Originally posted on NESN.com  |  Last updated 5/2/14

TAMPA, FL - JANUARY 27: Carey Price #31 of the Montreal Canadiens can't stop a shot by Vincent Lecavalier #4 (not shown) of the Tampa Bay Lightning at 2:23 of the scenond period as Alex Tanguay #13 (L) and Steve Downie #9 (R) cruise in front at the St. Pete Times Forum on January 27, 2010 in Tampa, Florida. The Lightning defeated the Canadiens 3-0. (Photo by Bruce Bennett/Getty Images)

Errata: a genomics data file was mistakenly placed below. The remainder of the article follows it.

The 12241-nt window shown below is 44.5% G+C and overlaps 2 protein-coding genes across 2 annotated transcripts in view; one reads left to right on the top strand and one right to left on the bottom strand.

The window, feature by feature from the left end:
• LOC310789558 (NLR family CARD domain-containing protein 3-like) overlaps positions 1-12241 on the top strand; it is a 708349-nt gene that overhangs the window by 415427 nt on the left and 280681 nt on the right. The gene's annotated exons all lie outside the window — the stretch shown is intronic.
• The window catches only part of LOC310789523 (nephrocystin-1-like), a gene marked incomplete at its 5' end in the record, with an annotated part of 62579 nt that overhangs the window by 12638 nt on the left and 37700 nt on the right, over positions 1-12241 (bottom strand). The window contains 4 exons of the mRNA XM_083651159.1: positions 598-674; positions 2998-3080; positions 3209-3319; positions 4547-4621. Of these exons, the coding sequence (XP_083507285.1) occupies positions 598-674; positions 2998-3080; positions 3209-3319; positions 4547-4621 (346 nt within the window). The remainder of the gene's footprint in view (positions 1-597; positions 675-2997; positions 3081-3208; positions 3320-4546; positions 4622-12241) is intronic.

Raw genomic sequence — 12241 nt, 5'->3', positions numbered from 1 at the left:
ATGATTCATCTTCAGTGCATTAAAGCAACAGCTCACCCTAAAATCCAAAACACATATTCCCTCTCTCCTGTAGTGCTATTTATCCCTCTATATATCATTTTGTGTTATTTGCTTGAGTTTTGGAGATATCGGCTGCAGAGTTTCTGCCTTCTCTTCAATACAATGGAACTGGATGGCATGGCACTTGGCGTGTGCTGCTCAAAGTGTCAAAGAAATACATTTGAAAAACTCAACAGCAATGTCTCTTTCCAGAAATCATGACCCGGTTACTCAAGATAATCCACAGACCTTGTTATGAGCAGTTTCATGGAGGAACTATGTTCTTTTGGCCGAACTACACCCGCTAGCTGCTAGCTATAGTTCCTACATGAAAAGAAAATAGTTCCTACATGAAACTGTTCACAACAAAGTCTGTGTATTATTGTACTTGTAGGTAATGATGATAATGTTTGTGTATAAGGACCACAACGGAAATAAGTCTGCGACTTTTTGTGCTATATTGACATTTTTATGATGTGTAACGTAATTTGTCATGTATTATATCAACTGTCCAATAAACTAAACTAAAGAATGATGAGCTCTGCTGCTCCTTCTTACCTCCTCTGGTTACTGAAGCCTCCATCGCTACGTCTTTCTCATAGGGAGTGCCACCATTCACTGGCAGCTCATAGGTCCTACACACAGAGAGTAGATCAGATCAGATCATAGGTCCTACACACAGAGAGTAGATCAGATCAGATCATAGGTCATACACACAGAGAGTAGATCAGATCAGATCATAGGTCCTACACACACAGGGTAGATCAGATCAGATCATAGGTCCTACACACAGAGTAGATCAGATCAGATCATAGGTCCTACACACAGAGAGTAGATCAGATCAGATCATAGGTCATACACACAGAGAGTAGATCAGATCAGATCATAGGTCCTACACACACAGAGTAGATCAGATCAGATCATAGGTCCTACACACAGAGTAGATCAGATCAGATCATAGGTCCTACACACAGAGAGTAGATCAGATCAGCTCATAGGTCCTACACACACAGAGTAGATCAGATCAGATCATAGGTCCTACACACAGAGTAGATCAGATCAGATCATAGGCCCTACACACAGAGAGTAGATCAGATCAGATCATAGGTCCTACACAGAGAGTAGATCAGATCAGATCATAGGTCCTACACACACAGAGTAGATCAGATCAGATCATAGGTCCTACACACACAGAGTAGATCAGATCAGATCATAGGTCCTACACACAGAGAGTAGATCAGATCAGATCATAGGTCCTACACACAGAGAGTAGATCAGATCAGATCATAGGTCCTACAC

BOSTON — The Bruins would have beaten the Montreal Canadiens by a lopsided margin in Thursday night’s Round 2 opener if Carey Price didn’t give the visiting team the best performance of his Stanley Cup playoff career. The 26-year-old netminder saw nearly 100 shots come his way, 51 of which forced him to make a stop. He finished with 48 saves in just over 84 minutes as the Habs emerged victorious in Game 1 with a 4-3 victory in double overtime at TD Garden. “It was a battle,” Price said after his fifth consecutive win of the postseason. “It was exactly what we were expecting and we just gutted it out. It was a hard fought game that could have gone either way.” The key matchup in the series is in net, and Price decisively outplayed Boston’s Tuukka Rask in the first matchup. It proved to be the difference in the outcome after the two teams combined for 84 shots on goal and over 25 quality scoring chances. Boston held a 98-58 shot attempt advantage overall, and an 89-47 edge at even strength. “(Price) made the saves that he needed to win the game, and we had a lot of opportunities,” Bruins D-man Torey Krug said after Game 1. “A lot of pucks that were laying around him, and we didn’t do a great job of making sure our sticks were heavy around their net. Their defensemen were picking our guys up and it seemed like it was a little bit too easy for them.” Price had to bail out his team, specifically the Montreal defensemen, after many defensive-zone turnovers as the Bruins’ forecheck helped created consistent attacking zone pressure throughout the overtime periods. His save on Bruins center David Krejci was one of the finest of the playoffs, and gave his team new life when the Bruins had begun to tilt the ice in their favor with a 14-6 shot advantage in the first OT session. Only one of the three goals Price gave up was his fault. He was screened by Patrice Bergeron when Reilly Smith scored Boston’s first goal of the game early in the third period, and had no chance of stopping Johnny Boychuk’s blast from the point that tied the score with 1:58 left in regulation because of heavy traffic in and around the crease. The Canadiens need Price to be as good, or close to what he was in Game 1 for them to beat the Bruins in a seven-game series because Boston is eventually going to capitalize on the Grade A scoring chances and open nets it missed Thursday night. That’s a lot to ask of a goaltender, but after leading Team Canada to the gold medal at the 2014 Winter Olympics back in February, Price is playing with much more poise and confidence in high-pressure situations. He’s become the type of goaltender capable of stealing a game against a superior opponent, which instills so much confidence in the Habs. “I have said it before and I’ll say it again, in my opinion (Price) is the best goaltender in the league,” Canadiens defenseman P.K. Subban said. “He showed that again today.”Filed under: Boston Bruins, Montreal Canadiens, NHL, Nicholas Goss, Stanley Cup Playoffs, Top Stories
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